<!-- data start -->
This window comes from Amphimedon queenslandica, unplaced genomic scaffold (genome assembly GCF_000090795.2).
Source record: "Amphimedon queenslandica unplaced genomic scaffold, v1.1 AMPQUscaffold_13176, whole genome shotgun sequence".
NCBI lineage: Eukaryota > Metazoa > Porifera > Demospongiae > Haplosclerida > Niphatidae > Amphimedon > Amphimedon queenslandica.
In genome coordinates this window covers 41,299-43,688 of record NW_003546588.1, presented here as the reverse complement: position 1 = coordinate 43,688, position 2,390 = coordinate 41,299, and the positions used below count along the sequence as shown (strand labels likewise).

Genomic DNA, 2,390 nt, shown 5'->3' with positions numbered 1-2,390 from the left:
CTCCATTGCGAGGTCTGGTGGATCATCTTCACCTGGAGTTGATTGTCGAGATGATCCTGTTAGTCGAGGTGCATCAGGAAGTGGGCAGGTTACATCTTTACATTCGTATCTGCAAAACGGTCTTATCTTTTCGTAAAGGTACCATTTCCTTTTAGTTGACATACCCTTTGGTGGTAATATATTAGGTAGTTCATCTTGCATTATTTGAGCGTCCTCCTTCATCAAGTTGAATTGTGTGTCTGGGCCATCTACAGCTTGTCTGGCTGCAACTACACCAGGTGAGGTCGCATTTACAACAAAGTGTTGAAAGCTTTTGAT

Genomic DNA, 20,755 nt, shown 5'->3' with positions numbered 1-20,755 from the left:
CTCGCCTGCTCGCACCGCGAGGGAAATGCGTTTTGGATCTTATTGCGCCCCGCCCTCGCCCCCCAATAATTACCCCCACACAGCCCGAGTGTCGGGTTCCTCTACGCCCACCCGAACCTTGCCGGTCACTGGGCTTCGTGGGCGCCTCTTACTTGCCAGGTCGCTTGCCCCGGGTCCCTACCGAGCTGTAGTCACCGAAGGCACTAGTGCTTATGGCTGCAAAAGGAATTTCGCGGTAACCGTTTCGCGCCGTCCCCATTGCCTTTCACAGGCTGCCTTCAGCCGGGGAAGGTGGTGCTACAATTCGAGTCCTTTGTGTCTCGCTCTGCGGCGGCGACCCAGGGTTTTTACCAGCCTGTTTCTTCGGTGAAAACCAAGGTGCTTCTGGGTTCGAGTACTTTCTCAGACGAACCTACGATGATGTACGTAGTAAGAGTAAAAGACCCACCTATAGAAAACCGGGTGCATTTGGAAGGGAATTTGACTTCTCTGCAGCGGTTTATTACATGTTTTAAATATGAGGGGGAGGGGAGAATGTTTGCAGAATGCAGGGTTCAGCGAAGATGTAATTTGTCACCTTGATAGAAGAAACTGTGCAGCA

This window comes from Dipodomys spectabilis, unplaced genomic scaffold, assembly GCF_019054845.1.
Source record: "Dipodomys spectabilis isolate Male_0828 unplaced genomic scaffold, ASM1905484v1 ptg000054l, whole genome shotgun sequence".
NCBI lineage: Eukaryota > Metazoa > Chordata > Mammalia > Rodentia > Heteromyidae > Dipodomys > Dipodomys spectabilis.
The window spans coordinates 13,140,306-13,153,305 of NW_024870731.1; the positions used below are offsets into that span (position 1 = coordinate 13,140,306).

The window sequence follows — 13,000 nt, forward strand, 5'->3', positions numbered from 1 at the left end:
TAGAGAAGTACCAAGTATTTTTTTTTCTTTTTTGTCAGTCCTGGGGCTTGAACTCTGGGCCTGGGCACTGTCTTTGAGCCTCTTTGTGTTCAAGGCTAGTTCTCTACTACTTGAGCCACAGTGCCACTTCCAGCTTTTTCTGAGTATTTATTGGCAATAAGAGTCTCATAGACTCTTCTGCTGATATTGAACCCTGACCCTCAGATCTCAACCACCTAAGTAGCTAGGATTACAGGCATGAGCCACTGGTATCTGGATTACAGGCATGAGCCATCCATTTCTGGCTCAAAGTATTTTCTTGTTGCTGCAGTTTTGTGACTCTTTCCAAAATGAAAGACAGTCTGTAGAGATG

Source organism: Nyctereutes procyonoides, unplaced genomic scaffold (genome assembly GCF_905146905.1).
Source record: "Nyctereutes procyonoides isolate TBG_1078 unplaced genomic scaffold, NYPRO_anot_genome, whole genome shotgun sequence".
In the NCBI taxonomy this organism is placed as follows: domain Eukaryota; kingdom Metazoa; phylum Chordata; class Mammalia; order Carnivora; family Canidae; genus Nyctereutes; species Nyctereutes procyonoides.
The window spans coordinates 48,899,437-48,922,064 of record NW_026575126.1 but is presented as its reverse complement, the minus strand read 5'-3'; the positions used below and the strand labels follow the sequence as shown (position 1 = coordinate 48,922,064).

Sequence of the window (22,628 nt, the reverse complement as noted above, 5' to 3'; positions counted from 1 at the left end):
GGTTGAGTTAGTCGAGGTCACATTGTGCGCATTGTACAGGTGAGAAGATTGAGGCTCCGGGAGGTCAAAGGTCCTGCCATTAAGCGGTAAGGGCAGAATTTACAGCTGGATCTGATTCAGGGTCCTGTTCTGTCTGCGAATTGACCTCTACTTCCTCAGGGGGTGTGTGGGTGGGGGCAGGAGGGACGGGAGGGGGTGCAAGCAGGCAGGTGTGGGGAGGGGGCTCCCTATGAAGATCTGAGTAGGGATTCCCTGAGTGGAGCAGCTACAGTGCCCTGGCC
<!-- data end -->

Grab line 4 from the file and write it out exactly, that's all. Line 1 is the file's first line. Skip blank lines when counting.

In genome coordinates this window covers 41,299-43,688 of record NW_003546588.1, presented here as the reverse complement: position 1 = coordinate 43,688, position 2,390 = coordinate 41,299, and the positions used below count along the sequence as shown (strand labels likewise).